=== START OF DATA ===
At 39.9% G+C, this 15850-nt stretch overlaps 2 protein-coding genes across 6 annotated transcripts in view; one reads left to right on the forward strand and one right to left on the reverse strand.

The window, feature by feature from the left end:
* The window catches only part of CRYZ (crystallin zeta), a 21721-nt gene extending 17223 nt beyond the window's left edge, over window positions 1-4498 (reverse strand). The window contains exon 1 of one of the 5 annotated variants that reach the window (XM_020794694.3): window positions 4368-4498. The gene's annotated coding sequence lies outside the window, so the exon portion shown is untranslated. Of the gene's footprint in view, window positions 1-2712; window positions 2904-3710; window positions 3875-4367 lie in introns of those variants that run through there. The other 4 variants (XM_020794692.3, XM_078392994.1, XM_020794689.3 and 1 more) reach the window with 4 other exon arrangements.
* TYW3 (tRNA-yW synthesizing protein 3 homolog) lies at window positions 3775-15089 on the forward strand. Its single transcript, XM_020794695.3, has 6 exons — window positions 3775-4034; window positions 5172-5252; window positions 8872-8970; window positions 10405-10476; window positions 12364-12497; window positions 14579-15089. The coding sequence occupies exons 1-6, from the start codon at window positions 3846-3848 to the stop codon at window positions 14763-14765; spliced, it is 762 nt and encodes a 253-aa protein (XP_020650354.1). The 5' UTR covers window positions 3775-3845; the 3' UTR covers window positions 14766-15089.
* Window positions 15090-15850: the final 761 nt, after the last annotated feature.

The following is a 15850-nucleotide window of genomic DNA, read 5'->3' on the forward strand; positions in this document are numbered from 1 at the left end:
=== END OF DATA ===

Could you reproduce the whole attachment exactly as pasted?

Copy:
At 39.9% G+C, this 15850-nt stretch overlaps 2 protein-coding genes across 6 annotated transcripts in view; one reads left to right on the forward strand and one right to left on the reverse strand.

The window, feature by feature from the left end:
* The window catches only part of CRYZ (crystallin zeta), a 21721-nt gene extending 17223 nt beyond the window's left edge, over window positions 1-4498 (reverse strand). The window contains exon 1 of one of the 5 annotated variants that reach the window (XM_020794694.3): window positions 4368-4498. The gene's annotated coding sequence lies outside the window, so the exon portion shown is untranslated. Of the gene's footprint in view, window positions 1-2712; window positions 2904-3710; window positions 3875-4367 lie in introns of those variants that run through there. The other 4 variants (XM_020794692.3, XM_078392994.1, XM_020794689.3 and 1 more) reach the window with 4 other exon arrangements.
* TYW3 (tRNA-yW synthesizing protein 3 homolog) lies at window positions 3775-15089 on the forward strand. Its single transcript, XM_020794695.3, has 6 exons — window positions 3775-4034; window positions 5172-5252; window positions 8872-8970; window positions 10405-10476; window positions 12364-12497; window positions 14579-15089. The coding sequence occupies exons 1-6, from the start codon at window positions 3846-3848 to the stop codon at window positions 14763-14765; spliced, it is 762 nt and encodes a 253-aa protein (XP_020650354.1). The 5' UTR covers window positions 3775-3845; the 3' UTR covers window positions 14766-15089.
* Window positions 15090-15850: the final 761 nt, after the last annotated feature.

The following is a 15850-nucleotide window of genomic DNA, read 5'->3' on the forward strand; positions in this document are numbered from 1 at the left end: